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Austrian Court Says Ukrainian Businessman Can Be Extradited to United States

But that doesn't mean he's Washington-bound just yet.

By , a global affairs journalist and the author of The Influence of Soros and Bad Jews.
firtash
firtash

On Tuesday, a Vienna court ruled that Dmitry Firtash, a Ukrainian businessman wanted in the United States on bribery charges, can indeed be extradited to the United States.

It’s not just a new wrinkle in an old case: It potentially has big political implications, too.

In 2015, a lower court had blocked the extradition request, agreeing with Firtash’s legal team that the U.S. case was politically motivated. Firtash allegedly oversaw a scheme to pay $18.5 million to Indian officials to move along a $500 million titanium project in India beginning in 2006. Firtash, in the original case, said he would not confess to bribing the Indian officials, and that his views on how Ukraine should develop are different from those held by the U.S. government.

On Tuesday, a Vienna court ruled that Dmitry Firtash, a Ukrainian businessman wanted in the United States on bribery charges, can indeed be extradited to the United States.

It’s not just a new wrinkle in an old case: It potentially has big political implications, too.

In 2015, a lower court had blocked the extradition request, agreeing with Firtash’s legal team that the U.S. case was politically motivated. Firtash allegedly oversaw a scheme to pay $18.5 million to Indian officials to move along a $500 million titanium project in India beginning in 2006. Firtash, in the original case, said he would not confess to bribing the Indian officials, and that his views on how Ukraine should develop are different from those held by the U.S. government.

Indeed: Firtash was an ally of former Ukrainian President Viktor Yanukovych — who was backed by Russian President Vladimir Putin — and he was detained in Austria just days after the Kremlin-friendly leader’s March 2014 ouster.

But if the case was politically complicated then, it is hardly less so now. Firtash, rumored to have made a killing in the shady seams of the natural gas business between Russia and Ukraine, allegedly has business ties with Americans — including one Paul Manafort, President Donald Trump’s former campaign chairman.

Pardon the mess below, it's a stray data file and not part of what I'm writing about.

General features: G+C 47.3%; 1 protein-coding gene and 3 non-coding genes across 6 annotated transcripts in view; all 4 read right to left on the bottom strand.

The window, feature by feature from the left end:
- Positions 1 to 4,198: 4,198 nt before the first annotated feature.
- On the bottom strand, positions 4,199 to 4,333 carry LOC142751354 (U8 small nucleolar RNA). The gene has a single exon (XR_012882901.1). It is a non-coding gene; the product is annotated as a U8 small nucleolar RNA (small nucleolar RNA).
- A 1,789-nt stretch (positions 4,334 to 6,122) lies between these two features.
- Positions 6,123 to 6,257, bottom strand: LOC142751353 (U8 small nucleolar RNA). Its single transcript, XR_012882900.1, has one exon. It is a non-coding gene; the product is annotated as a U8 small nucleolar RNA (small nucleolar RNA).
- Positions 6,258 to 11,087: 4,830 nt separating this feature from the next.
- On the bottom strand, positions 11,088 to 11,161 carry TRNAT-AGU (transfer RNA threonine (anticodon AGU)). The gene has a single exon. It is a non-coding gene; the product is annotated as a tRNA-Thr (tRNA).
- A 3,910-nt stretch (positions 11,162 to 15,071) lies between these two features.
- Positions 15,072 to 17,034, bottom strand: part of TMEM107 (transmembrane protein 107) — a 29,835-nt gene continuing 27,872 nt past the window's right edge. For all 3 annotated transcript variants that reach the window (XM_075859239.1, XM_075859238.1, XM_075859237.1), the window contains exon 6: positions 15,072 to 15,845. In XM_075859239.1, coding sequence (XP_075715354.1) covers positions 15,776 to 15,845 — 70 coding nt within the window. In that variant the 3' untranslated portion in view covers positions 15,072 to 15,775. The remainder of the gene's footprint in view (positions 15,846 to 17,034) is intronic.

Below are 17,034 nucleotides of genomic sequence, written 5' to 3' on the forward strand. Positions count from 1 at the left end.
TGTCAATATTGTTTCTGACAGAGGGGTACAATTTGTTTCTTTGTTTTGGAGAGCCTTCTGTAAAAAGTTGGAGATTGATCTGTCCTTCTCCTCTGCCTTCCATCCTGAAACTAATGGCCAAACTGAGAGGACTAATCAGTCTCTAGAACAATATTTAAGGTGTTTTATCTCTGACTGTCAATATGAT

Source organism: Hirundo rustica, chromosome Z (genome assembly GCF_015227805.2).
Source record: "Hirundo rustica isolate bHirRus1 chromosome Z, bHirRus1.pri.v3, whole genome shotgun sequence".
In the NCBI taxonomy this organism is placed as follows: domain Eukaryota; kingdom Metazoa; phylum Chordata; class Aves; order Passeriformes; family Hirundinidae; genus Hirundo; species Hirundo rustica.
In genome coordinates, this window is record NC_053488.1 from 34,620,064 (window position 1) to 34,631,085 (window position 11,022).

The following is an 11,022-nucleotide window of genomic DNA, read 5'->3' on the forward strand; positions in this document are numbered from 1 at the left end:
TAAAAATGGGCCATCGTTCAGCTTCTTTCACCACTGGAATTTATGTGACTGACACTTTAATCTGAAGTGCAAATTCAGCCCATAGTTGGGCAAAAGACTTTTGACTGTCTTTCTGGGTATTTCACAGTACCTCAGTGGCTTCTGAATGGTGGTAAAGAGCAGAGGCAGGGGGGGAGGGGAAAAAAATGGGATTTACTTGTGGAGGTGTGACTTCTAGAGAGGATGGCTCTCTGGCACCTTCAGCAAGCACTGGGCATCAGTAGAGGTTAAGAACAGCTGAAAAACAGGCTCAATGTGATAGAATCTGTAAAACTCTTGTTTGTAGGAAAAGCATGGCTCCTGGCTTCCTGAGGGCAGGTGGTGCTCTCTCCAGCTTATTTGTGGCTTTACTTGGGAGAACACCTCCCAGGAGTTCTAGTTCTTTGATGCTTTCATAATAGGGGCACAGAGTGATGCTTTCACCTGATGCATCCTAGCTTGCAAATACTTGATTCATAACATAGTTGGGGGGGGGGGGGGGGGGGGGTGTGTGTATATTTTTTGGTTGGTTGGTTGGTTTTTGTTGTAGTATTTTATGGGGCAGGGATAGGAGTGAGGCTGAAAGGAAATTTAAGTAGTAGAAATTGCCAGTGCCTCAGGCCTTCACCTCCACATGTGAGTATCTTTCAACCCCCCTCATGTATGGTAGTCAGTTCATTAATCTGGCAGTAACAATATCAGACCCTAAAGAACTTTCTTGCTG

In August, when reports of Manafort’s ties in the region emerged, Manafort told NBC News, “There was one occasion where an opportunity was explored. … Nothing transpired and no business relationship was ever implemented.”

Rumors are still swirling about the Trump team’s alleged ties to Russia. On Feb. 13, former National Security Advisor Michael Flynn resigned for having lied to Vice President Michael Pence about whether he discussed lifting sanctions with the Russian ambassador to the United States (he did).

On Feb. 14, the New York Times published a report that the Trump team had indeed had contact with Russian officials during the campaign, despite official denials from the White House. Members of Congress from both parties have said they will look into what ties might possibly bind the U.S. president to Russia.

It is as yet unclear whether Trump’s Department of Justice will still want to extradite Firtash, though, so far, there is no sign it would oppose extradition. In response to a request for comment, the Department of Justice said in a statement to Foreign Policy, “While, as a general policy, the U.S. Department of Justice does not comment on the particulars of pending extradition cases, we would like to extend our thanks to the Government of Austria for our close cooperation on law enforcement matters.” As Austrian Judge Leo Levnaic-Iwanski said on Tuesday, “It wasn’t for us to judge whether Mr. Firtash was guilty, but only whether the extradition is allowed. This decision only means that another country will make a decision whether he is guilty.”

But which country will that be? After the court’s ruling, Firtash was arrested in Vienna by a plainclothes officer in connection with a separate warrant issued by Spain, which put him on an international wanted list in November, for alleged money laundering. Austria’s Justice Ministry may have to decide where, if anywhere, Firtash will face justice. A spokesperson for the Justice Ministry said it was too soon to say whether the Spanish warrant will impact Firtash’s extradition to the United States.

Update, Feb. 21 2017 3:10 pm ET: This piece has been updated to include comment from the U.S. Department of Justice.

Photo credit: SAMUEL KUBANI/AFP/Getty Images

Emily Tamkin is a global affairs journalist and the author of The Influence of Soros and Bad Jews. Twitter: @emilyctamkin

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